Most advisors say they provide clients comprehensive wealth advice, but is that really the case? And if you do provide wealth advice, how is it done? What tools do you use?
It is very difficult to provide advice without the right technology. Interestingly enough, according to the most recent Financial Planning Technology Survey, approximately 25% of the respondents were not using financial planning software. And, in the prior year survey, almost a third were not using planning software. So why the disconnect?
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In my experience, a disconnect exists because there are advisors who plan on the back of a napkin and consider this comprehensive planning. This method generally results in using a rule of thumb methodology and perhaps leveraging a financial calculator to solve for a number or projection. This is not comprehensive planning.
Another possibility for the disconnect is that while we have access to powerful tools, very few know how to use them to their full potential. Aside from not maximizing planning software, advisors I’ve worked with in the past have delivered basic planning with spreadsheets. The rationale for these decisions is often attributable to at least one of the following:
- Already have access to Excel
- Readily available formulas
- Can customize assumptions
- Can more easily brand the reports & control the way the message is conveyed
Using Excel, or another calculator, rather than a financial planning program often is telling of the services the advisor is really providing. Even when Excel — or a similar calculator — is used, much like true planning software, it is not fully applied. When considering the varying client situations advisors are faced with, a spreadsheet is not an effective way to run a scalable business.
There are many reasons to be using the financial planning technology that's available in the marketplace today.
It aids in delivering advice
There is a great deal of complexity in articulating to a client what the next 30 years of their life might look like and how strategic decisions they make today may impact their future. Showing them a variety of scenarios based on their level of risk and their goals is very difficult to do in general.
Having client data within the financial planning software enables advisors to share that information with the entire ecosystem of technology applications. In other words, unlike Excel, once you have your information in the software, you may be able to leverage that existing data to gain a much greater perspective of your overall book of business. The analytics and intelligence alone can pay for the cost of the program many times over.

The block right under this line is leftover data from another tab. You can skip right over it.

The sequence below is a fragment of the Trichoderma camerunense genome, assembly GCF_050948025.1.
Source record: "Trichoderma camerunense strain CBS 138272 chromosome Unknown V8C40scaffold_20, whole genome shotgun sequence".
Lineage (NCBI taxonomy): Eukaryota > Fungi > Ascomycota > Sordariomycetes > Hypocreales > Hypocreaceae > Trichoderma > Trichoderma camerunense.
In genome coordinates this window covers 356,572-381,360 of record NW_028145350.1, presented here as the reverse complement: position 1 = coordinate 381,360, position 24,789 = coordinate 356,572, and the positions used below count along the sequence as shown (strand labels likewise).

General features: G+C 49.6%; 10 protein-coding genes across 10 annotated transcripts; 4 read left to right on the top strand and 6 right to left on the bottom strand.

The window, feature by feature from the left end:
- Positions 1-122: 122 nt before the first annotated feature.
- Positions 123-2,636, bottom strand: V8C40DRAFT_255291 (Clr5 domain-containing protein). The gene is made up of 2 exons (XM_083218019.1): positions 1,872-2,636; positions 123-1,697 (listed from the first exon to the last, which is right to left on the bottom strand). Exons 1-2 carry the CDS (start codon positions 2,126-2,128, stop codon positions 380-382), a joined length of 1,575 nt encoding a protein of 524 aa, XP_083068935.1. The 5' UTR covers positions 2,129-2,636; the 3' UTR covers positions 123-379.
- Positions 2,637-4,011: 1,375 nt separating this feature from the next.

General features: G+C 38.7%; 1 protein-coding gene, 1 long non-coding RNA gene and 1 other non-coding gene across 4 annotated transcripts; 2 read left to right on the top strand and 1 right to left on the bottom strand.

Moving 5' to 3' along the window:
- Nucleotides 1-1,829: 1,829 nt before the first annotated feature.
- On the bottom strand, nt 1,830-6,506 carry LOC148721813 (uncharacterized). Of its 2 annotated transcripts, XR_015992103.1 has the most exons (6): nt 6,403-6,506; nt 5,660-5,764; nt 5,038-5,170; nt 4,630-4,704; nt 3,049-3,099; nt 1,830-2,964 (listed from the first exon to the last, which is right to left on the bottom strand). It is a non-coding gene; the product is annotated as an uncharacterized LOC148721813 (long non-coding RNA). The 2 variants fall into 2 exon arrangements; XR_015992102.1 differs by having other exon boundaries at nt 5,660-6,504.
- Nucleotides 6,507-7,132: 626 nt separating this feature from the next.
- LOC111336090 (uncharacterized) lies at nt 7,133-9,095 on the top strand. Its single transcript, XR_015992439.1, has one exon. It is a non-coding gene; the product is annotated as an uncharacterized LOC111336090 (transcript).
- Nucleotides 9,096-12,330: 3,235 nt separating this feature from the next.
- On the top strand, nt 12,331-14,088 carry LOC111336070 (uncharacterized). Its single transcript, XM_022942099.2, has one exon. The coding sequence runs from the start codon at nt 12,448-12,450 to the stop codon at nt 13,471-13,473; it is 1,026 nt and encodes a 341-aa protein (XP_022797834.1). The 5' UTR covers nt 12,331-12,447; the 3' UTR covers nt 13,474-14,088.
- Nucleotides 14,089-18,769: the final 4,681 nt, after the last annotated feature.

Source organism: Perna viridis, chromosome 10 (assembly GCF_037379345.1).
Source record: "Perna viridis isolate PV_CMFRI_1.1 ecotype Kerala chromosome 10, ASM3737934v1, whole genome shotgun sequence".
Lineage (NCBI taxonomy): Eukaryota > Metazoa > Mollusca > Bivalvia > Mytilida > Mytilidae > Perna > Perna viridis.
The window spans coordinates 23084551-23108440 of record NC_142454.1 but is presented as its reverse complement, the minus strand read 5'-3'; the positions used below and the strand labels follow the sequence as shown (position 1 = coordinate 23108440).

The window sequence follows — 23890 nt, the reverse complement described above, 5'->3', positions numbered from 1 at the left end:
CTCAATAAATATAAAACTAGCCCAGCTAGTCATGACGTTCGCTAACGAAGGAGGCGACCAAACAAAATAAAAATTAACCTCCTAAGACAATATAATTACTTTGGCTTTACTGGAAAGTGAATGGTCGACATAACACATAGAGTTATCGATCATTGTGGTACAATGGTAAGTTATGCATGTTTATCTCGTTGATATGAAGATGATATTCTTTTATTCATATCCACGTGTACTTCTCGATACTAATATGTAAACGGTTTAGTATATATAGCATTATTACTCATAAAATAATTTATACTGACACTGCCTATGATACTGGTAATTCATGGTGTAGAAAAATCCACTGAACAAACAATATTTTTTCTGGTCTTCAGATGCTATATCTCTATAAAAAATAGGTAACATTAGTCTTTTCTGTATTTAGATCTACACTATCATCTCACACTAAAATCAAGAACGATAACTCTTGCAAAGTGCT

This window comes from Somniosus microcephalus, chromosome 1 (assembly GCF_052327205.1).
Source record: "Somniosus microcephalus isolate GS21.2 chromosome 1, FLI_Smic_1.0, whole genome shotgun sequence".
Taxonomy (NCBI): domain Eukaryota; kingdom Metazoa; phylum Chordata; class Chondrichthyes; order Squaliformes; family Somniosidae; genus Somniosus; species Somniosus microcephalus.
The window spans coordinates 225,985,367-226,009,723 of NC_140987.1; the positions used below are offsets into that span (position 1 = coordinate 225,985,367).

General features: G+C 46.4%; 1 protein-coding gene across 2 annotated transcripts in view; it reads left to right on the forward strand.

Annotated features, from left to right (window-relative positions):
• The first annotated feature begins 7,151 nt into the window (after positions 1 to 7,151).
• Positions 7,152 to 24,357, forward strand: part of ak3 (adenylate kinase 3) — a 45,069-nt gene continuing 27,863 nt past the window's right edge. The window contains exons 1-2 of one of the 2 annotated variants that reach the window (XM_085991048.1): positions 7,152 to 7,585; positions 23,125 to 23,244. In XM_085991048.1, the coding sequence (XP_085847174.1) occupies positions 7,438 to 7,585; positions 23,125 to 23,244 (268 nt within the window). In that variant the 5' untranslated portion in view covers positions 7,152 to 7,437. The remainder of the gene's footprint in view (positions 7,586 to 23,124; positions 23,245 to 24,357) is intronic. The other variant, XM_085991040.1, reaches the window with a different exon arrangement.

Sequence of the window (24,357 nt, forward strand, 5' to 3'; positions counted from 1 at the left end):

The look and feel
Some of us turned in an answer to a complicated question for high school calculus on a folded piece of paper. Then, we saw others with phenomenal looking projections and beautiful charts wrapped in plastic binding. Who do you think impressed the teacher? Today, the teacher is your client, and by presenting a plan in a manner which resembles high school homework assignments results in being poorly perceived.
LEGAL PAD VS. iPHONE
When you position financial planning as the primary service you provide, you need to demonstrate that expertise throughout your entire client experience. It becomes the center of how you conduct your business, run your meetings and interact with clients. Changes like this can have a huge impact on how you are viewed in the eyes of clients and prospects. The plan, and your client’s ability to attain their goals, is how you should be judged — rather than being judged based on quarterly market fluctuations.
Financial planning and clients’ individual situations are becoming more complex. The good news is that financial planning software vendors are innovating and developing their platforms faster than ever. For many, these venders become true partners to advisors in helping them build their business.
Although there have historically been some good reasons for using customized Excel reports instead of a financial planning program, the advantages now available in the premier software packages outweigh the drawbacks. This is especially true as technology continues to advance.
Daily updated aggregation of assets that integrate with the plan, as well as virtual vault storage capabilities for important documents, are increasingly becoming a basic expectation of clients. And by not fully adopting the capabilities of software, you run a very real risk of becoming obsolete in the near future; essentially offering a BlackBerry and legal pad to clients living in a world of iPhone and Mint.
Brian Leitner is senior vice president of practice management at Mariner Wealth Advisors.
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